Is it safe to drink coffee during pregnancy?

pregnant woman drinking coffee

The list of food and drink that pregnant women must avoid can feel endless. It might not be difficult to cut the shark from your diet but missing your daily caffeine fix can be tricky. Fortunately, you needn't cut out caffeine altogether, but you do need to limit your intake.

The government advises that pregnant women should consume no more than 200mg of caffeine per day. Research indicates that consuming too much caffeine during pregnancy increases the risk of fetal growth restriction, which can lead to miscarriage and low birth weight.

What is 200mg caffeine equivalent to?

Two cups of coffee and a bar of chocolate would bring you over the caffeine limit.

Unfortunately, 200mg of caffeine doesn't add up to much when it comes to cups of coffee or tea. There's also caffeine 'hidden' in energy drinks, chocolate and other foods.

Caffeine levels in popular caffeinated food and drink:

  • 350ml mug of filter coffee – 140mg
  • 350ml mug of instant coffee – 140mg
  • 250ml mug of tea – 75mg
  • 330ml can of cola – 40mg
  • 50g bar of chocolate – 25mg
  • 250ml energy drink – 80mg

Cups of coffee in cafes often contain two shots, which is probably more caffeine than you'd put in a cup of coffee at home.

What else contains caffeine?

Some medicines, including headache relief medicines, cold and flu tablets and some allergy remedies, contain caffeine. Make sure you mention to your pharmacist that you are pregnant when buying over-the-counter medicines. They will be able to advise you on the appropriate medicine for you.

How can I keep track of my caffeine intake?

A study conducted by Tommy's shows that many of us don't know how little 200mg of caffeine amounts to in real terms. That's understandable, given that we're used to thinking in cups and not milligrams.

Using a caffeine calculator now can help you be more aware of your consumption and to cut down if you need to.

According to the study, 61% of pregnant women would reduce their caffeine consumption habits after learning how much caffeine there is in a cup of tea or coffee.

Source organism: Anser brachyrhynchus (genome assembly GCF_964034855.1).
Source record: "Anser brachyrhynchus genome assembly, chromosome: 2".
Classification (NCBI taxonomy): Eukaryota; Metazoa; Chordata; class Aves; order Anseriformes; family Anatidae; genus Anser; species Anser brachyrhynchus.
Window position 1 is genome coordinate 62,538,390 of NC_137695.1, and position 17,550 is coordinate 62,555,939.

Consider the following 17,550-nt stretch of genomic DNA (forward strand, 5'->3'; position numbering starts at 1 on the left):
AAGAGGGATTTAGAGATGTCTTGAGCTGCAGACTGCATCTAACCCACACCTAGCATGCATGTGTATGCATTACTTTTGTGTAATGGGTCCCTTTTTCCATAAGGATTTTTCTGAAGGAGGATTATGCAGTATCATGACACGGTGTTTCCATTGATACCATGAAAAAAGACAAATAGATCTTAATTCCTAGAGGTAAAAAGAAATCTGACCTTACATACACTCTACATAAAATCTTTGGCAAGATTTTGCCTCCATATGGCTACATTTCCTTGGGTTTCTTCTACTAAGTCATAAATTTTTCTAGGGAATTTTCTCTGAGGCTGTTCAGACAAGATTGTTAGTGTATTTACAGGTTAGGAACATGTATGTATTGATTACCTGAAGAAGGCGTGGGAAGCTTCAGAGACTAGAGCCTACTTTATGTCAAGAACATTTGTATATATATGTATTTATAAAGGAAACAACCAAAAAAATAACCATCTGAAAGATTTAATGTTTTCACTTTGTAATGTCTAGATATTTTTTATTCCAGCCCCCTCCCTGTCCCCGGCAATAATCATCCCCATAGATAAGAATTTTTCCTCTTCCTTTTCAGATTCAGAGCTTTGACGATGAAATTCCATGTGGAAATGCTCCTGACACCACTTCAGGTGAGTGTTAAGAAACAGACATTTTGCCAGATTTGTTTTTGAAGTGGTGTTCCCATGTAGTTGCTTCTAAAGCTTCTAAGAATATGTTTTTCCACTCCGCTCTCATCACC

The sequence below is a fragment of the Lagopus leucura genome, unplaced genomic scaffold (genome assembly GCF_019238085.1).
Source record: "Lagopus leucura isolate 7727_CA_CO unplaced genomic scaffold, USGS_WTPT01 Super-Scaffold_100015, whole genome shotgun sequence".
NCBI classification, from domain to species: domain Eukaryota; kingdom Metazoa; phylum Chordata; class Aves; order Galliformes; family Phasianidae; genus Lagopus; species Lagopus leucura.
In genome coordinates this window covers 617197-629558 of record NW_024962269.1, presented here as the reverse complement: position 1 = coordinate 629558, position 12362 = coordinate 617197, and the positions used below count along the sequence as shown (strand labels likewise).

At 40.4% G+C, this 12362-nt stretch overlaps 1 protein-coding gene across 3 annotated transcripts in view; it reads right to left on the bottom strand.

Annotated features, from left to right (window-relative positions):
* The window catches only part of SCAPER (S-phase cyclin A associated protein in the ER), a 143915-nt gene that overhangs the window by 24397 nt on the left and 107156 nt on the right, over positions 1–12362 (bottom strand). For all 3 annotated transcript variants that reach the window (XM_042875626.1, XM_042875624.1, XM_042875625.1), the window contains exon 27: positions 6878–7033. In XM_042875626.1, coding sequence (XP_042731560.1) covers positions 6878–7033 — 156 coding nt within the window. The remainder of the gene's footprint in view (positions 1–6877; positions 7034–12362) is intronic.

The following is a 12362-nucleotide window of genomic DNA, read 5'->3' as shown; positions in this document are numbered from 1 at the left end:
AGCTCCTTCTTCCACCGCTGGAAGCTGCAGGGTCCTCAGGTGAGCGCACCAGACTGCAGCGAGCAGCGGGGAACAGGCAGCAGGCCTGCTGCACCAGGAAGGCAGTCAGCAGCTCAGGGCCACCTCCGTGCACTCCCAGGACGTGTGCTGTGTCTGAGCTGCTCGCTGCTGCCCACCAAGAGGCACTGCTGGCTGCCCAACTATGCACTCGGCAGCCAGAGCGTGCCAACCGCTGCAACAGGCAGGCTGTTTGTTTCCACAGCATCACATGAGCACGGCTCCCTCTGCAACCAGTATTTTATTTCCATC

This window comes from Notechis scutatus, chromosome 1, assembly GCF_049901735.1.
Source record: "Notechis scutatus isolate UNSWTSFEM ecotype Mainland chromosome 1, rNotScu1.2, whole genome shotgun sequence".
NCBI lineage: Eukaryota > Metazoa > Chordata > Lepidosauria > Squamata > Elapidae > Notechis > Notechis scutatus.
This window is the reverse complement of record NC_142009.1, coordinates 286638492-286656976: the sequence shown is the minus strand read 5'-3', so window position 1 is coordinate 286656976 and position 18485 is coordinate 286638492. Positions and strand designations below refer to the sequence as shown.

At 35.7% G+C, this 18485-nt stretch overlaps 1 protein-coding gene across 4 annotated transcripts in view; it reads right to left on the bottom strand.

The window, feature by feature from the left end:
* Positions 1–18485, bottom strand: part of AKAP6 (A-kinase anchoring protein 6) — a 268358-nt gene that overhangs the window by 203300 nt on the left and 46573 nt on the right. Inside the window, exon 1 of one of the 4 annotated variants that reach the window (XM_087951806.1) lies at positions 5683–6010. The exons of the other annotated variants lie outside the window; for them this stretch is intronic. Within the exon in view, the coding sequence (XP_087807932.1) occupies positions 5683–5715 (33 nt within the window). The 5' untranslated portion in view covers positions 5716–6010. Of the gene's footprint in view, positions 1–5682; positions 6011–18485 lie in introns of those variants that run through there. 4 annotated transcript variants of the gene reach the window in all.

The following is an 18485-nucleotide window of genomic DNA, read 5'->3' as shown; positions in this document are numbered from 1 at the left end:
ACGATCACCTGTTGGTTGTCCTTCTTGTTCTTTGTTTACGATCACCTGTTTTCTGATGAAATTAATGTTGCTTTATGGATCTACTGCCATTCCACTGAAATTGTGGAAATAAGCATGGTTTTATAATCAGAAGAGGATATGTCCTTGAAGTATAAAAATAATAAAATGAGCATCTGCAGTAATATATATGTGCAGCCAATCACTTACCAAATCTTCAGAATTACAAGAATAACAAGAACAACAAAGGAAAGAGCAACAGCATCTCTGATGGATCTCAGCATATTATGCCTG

So, if you're pregnant or just want to cut down on your caffeine habit, it's worth keeping track of how much coffee/tea/chocolate you're drinking. You can calculate your caffeine consumption with this easy-to-use calculator.

What effect does caffeine have on my baby?

Caffeine crosses from you to your baby via the placenta. So, when you drink coffee, your baby will experience a stimulating effect similar to the one you experience. Your baby's heart rate and metabolism will also increase.

Lots of caffeine can negatively affect on your baby even after birth. Babies of mothers who consume more than 500mg of caffeine per day during pregnancy have been found to have faster heart rates and increased breathing rates in the days after birth. It can also make your baby stay awake more, as they are more stimulated and less able to settle.

I've gone over the 200mg per day limit. What should I do?

Don't worry, as that won't be good for you. Just try to keep track of how much you're consuming from now on.

Caffeine swaps

Try switching to decaffeinated coffee and tea, fruit juice, herbal teas or water. At first, these alternatives probably won't cut the mustard. As you get used to the change, though, you may start to enjoy them.

A mug of tea and a filter coffee takes me to just over to 215mg. I had no idea!

Reducing your caffeine intake can be a good opportunity to find other ways to feel energised, such as moderate exercise or getting into a good sleep routine. Not all Mumsnetters manage to make the switch though…

When I was pregnant I could never give up my morning latte on the way to work – I just swapped for decaf and never felt a moment's guilt. It was the enormous pastry I had with it that was the problem.

I drank one cup of tea every morning, a latte mid-morning, and a can of coke in the afternoon (with an otherwise very healthy lunch). I couldn't not drink the coffee and tea as I suffer from really bad headaches (withdrawal symptoms, I guess).

I plain craved the Coke, and had to force myself to keep it down to one can a day. DD1, you will no doubt be relieved to hear, is fine and healthy.

If you are drinking decaf, you are a saint. I can't drop my caffeine intake any more, especially as I'm knackered from lack of sleep after peeing three or four times a night. It's the caffeine that gives me the energy to deal with my two year old!

I gave it up but only because it doesn't appeal to me any more. I used to drink up to 15 cups of tea a day but all I want now are ice-pops and melon slices. So thirsty!